### A Soft Pion Theorem

I’ve been meaning to write a longer post about Arkani-Hamed *et al*’s paper on recursion relation and $\mathcal{N}=8$ supergravity. I keep getting distracted by other things, and besides, there’s a beautiful result (of much broader interest) buried there, that deserves to be highlighted. It’s a “soft pion theorem” that we all should have learned about in grad school, but didn’t.

Consider a theory with global symmetry, $G$, spontaneously broken to a subgroup, $H$. There are Goldstone bosons, “pions”, parametrizing the symmetric space, $G/H$. Let’s call the generators of $H$, $T^a$, and the broken generator, $X^\alpha$. The Lie algebra looks like
$\begin{aligned}
[T^a,T^b]&= \tensor{f}{^a^b_c} T^c\\
[T^a,X^\alpha]&= \tensor{f}{^a^\alpha_\beta}X^\beta\\
[X^\alpha,X^\beta]&=\tensor{f}{^\alpha^\beta_a}T^a
\end{aligned}$
It’s well-known that the Goldstone bosons decouple at zero momentum. For fixed $p_i$, the $(n+1)$-point function,
$\langle\pi^{\alpha_1}(p_1)\dots \pi^{\alpha_n}(p_n)\pi^\beta(q)\rangle$
vanishes in the limit $q\to 0$. The surprising, and beautiful, fact is that taking *two* pions to zero momentum gives a nontrivial result. The trick is to take the zero momentum limit with sufficient care.
$\lim_{q_\alpha,q_\beta\to 0}\langle\pi^{\gamma_1}(p_1)\dots \pi^{\gamma_n}(p_n)\pi^\alpha(q_\alpha)\pi^\beta(q_\beta)\rangle= \tfrac{1}{2}\sum_j \frac{p_j\cdot(q_\alpha-q_\beta)}{p_j\cdot(q_\alpha+q_\beta)}\tensor{f}{^\alpha^\beta_a}\langle\pi^{\gamma_1}(p_1)\dots(T^a\pi)^{\gamma_j}(p_j) \dots \pi^{\gamma_n}(p_n)\rangle$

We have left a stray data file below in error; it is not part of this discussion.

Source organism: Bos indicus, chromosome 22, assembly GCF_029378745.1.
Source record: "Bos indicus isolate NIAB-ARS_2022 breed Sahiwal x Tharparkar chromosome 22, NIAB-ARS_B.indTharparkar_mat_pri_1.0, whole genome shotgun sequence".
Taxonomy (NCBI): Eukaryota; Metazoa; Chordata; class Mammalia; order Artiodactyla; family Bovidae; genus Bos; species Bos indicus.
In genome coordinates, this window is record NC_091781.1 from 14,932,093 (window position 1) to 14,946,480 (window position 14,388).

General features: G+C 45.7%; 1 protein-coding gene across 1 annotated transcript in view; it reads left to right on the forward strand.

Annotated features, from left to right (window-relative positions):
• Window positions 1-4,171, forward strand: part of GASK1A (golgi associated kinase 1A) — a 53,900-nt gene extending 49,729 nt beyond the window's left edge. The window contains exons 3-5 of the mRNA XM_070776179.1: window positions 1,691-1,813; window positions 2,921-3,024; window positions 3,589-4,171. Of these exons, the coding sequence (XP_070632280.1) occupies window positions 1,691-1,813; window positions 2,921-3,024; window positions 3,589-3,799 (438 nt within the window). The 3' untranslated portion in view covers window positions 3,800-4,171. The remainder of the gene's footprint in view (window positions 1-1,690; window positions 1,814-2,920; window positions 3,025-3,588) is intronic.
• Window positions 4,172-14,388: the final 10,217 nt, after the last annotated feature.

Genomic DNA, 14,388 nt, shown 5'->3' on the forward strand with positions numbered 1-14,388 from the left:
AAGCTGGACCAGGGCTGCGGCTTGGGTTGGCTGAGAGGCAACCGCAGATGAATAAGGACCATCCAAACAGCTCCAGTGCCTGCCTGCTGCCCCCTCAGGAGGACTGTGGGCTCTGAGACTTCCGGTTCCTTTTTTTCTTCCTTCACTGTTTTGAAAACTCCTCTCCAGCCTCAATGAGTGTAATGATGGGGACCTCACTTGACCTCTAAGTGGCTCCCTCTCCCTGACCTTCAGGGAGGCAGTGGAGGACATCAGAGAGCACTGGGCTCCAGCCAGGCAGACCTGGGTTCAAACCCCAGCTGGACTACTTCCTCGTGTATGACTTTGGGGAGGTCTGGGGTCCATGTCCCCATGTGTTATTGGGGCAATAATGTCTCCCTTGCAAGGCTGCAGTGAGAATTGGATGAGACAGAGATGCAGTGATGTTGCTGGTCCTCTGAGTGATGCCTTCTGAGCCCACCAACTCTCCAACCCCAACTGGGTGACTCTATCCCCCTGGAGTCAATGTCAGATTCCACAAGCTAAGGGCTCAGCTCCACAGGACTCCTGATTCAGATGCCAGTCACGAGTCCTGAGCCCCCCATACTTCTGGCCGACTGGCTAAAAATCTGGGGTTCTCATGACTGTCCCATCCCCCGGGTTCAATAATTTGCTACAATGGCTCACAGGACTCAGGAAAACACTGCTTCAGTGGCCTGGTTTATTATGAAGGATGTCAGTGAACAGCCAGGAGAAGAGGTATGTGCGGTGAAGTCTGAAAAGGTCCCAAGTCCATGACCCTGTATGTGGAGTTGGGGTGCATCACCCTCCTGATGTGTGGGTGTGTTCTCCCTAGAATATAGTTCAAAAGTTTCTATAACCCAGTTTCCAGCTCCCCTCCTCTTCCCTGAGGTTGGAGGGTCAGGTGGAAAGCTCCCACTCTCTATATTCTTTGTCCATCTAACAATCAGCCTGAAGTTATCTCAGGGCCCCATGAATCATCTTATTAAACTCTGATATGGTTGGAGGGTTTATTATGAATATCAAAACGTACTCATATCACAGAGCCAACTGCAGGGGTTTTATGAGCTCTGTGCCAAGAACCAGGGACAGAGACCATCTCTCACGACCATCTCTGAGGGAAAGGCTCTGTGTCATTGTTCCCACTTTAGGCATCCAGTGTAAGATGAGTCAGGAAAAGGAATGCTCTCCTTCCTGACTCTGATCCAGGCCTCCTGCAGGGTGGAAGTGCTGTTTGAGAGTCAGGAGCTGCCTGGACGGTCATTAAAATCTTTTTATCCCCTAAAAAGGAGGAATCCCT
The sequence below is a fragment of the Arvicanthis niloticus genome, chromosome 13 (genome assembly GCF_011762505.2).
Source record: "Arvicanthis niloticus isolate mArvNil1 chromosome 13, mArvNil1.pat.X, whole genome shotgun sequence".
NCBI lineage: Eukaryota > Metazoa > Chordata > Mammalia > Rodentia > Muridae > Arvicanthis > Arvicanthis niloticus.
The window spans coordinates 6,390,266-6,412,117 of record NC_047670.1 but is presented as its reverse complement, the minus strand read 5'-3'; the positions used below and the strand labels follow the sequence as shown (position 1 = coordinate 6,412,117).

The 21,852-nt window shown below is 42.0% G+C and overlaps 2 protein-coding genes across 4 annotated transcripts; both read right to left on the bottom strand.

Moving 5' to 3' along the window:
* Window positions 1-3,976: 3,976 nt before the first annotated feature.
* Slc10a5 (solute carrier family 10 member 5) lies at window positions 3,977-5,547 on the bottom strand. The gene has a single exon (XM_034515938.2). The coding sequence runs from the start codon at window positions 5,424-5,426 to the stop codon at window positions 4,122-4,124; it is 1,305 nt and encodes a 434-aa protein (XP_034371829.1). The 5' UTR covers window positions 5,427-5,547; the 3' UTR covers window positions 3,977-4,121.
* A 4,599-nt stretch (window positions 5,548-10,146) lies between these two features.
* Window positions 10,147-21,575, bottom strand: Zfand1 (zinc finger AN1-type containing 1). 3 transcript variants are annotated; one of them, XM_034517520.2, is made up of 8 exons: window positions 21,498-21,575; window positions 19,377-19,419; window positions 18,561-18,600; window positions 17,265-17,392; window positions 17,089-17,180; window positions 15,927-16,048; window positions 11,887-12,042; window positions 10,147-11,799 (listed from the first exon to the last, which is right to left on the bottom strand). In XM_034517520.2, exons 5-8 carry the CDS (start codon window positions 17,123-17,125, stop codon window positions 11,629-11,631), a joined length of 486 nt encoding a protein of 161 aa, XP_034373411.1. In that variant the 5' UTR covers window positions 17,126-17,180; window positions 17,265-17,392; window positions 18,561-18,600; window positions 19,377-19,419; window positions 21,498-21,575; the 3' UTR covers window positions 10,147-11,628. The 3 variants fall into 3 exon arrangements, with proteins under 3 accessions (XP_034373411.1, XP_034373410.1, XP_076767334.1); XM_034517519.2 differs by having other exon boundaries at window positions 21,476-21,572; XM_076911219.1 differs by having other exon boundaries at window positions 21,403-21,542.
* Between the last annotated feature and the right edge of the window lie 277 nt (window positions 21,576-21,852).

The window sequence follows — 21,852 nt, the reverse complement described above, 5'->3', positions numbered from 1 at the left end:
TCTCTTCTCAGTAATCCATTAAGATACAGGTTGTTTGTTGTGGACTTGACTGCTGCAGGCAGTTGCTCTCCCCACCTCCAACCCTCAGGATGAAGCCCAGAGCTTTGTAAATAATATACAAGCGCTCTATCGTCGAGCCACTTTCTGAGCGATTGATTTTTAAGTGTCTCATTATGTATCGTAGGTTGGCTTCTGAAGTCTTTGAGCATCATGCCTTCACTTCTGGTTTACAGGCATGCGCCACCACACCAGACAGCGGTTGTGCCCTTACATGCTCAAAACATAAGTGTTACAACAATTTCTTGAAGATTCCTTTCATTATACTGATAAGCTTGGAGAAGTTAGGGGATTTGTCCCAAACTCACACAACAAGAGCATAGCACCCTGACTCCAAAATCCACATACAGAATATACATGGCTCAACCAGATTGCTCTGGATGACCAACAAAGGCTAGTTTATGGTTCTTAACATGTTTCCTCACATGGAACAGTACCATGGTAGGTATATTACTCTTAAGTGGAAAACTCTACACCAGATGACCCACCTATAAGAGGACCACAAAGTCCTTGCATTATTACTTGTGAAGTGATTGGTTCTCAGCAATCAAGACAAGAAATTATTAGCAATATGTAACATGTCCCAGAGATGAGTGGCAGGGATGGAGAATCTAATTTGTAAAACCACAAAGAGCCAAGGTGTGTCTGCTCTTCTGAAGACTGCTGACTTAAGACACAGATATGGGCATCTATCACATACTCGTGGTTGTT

More generally, I believe one can show that, for a nonlinear $\sigma$-model, with target space $M$, this (slightly delicate) soft limit of two-pion insertions measure the Riemann curvature of $M$ (at the point $p\in M$, about which our vacuum is based). $\lim_{q_\alpha,q_\beta\to 0}\langle\pi^{\gamma_1}(p_1)\dots \pi^{\gamma_n}(p_n)\pi^\alpha(q_\alpha)\pi^\beta(q_\beta)\rangle= -\tfrac{1}{2}\sum_j \frac{p_j\cdot(q_\alpha-q_\beta)}{p_j\cdot(q_\alpha+q_\beta)}\tensor{R}{^{\gamma_j}_\delta_^\alpha^\beta}\langle\pi^{\gamma_1}(p_1)\dots\pi^{\delta}(p_j) \dots \pi^{\gamma_n}(p_n)\rangle$ where we’ve chosen Riemann normal coordinates to parametrize the fluctuations about the chosen vacuum.

This is reminiscent of the formula for the second-order marginal deformation of a 2D CFT giving the Riemann curvature of the moduli space of the family of CFTs. In any case, I’m really surprised that this cute result was not known to the ancients …